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10.4: Be aware of a Calculator widget bug
Authored by: gleam on May 24, '05 01:21:52PM

Actually, in RPN, if you wanted to do 1+2*3 you would do 1 2 3 * +.

Well, I would do 2 3 * 1 +, but that's me.

I don't think either is more or less intuitive. You think 1+2*3 is more intuitive because you grew up seeing it written out as 1+2*3. If you'd seen it written out 1 2 3 * +, you'd think RPN was intuitive. It's all stuff you learned at some point, you didn't innately know that + meant plus, for instance.

Anyway, on calculators the big advantage of RPN is that it saves you keystrokes.

An example:

you want to calculate ((2*8)+(9*3))/((1/7)-(5*9))

That's pretty much how you have to write it on most non-rpn calculators. you might be able to eliminate a parenthesis or something, but otherwise you're left to type in all that crap.

RPN: 2 8 * 9 3 * + 1 7 / 5 9 * - /

14 keystrokes vs 28. As the complexity increases so, generally, do the savings from using RPN.

10.4: Be aware of a Calculator widget bug
Authored by: jlaro on Sep 30, '05 09:07:32PM

Actually, it's 19 vs 19 keystrokes, not 14 vs 28. For the RPN you forgot to count the ENTERs between values (otherwise 2 8 is 28), and for non-RPN there were too many parenthesis as you said (and the last one can be dropped because = closes it automatically).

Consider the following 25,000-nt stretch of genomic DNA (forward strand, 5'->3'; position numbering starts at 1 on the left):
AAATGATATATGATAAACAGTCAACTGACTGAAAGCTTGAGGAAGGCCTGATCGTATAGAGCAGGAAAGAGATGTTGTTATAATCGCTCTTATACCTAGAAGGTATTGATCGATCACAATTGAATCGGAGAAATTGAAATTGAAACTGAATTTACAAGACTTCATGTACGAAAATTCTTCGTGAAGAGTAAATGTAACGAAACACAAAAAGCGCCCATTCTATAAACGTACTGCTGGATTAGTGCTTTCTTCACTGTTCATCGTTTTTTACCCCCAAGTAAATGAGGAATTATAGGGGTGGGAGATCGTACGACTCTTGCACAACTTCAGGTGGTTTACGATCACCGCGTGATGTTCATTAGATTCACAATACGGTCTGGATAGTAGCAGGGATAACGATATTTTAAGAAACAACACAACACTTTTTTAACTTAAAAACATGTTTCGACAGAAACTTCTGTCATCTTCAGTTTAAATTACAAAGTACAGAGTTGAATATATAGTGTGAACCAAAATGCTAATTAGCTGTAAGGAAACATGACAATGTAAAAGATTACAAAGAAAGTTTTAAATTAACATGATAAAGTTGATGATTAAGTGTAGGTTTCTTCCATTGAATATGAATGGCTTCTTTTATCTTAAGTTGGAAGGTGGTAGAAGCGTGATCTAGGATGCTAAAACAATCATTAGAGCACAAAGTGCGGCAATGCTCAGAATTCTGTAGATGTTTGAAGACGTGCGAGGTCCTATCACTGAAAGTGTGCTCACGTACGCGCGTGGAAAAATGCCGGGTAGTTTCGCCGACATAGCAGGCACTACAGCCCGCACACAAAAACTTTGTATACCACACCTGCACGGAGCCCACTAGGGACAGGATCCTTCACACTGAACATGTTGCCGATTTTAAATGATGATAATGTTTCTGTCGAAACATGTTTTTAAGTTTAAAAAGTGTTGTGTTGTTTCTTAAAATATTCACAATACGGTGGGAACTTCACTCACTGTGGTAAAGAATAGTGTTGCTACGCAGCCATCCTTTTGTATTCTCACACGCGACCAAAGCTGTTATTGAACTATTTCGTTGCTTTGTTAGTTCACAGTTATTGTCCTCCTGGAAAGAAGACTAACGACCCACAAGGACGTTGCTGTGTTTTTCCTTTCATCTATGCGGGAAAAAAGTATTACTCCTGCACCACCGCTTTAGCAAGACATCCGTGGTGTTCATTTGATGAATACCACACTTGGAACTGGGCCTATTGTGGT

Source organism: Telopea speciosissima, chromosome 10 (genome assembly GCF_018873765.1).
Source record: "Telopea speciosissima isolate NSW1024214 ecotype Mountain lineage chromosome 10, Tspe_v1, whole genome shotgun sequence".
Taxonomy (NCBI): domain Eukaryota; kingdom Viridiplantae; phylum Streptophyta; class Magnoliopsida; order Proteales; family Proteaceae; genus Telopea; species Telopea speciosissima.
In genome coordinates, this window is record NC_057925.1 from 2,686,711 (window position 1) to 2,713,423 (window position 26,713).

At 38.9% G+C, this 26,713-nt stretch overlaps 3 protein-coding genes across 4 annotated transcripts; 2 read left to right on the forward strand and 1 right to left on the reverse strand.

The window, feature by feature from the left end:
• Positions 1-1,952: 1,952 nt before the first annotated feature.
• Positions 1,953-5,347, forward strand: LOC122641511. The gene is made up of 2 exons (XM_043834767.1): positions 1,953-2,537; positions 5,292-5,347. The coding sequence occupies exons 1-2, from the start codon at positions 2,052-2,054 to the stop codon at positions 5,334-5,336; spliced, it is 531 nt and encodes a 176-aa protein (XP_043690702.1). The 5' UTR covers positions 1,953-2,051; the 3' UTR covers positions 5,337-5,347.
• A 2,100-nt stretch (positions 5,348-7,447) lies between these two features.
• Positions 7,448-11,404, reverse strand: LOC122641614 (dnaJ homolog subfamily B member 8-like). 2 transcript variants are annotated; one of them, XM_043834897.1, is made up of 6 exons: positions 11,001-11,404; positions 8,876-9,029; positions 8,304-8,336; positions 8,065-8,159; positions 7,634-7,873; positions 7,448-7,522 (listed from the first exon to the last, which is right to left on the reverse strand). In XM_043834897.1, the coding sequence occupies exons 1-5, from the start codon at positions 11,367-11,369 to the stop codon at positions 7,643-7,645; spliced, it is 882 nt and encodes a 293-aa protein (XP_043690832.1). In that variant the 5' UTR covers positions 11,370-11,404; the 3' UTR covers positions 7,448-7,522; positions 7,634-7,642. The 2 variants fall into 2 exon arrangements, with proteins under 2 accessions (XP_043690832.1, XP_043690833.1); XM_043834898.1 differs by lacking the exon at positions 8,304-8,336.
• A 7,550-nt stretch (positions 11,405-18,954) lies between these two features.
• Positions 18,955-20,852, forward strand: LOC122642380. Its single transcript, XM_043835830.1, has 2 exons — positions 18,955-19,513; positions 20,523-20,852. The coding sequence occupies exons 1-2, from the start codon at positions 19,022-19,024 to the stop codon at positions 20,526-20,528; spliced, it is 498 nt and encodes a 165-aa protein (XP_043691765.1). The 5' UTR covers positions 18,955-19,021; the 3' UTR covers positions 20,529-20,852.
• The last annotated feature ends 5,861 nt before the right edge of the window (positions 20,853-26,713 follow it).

I admit, I never used an RPN calculator before writing this post. The big difference seems to be that with RPN you have to memorize which groupings interact with which, and how, to put operations at the right place, whereas with the normal method the machine does it for you if you follow exactly the written equation (with SOMETIMES extra parenthesis to make sure the machine understands correctly).

Question to RPN experts, how would you enter the quadratic solutions (-b+SQRT(b^2-4ac))/2a and (-b-SQRT(b^2-4ac))/2a ? I tend to think that a lot of memorizing is necessary.
24-keystroke non-RPN example: ( - 2 + ( 2 x2 - 4 * 3 ± * 8 ) SQRT ) / ( 2 * 3 ± =

I guess it's just like reading sheet music, anybody can get used to anything.

(somehow ± can be shown here, but not the square root sign, hence my use of SQRT)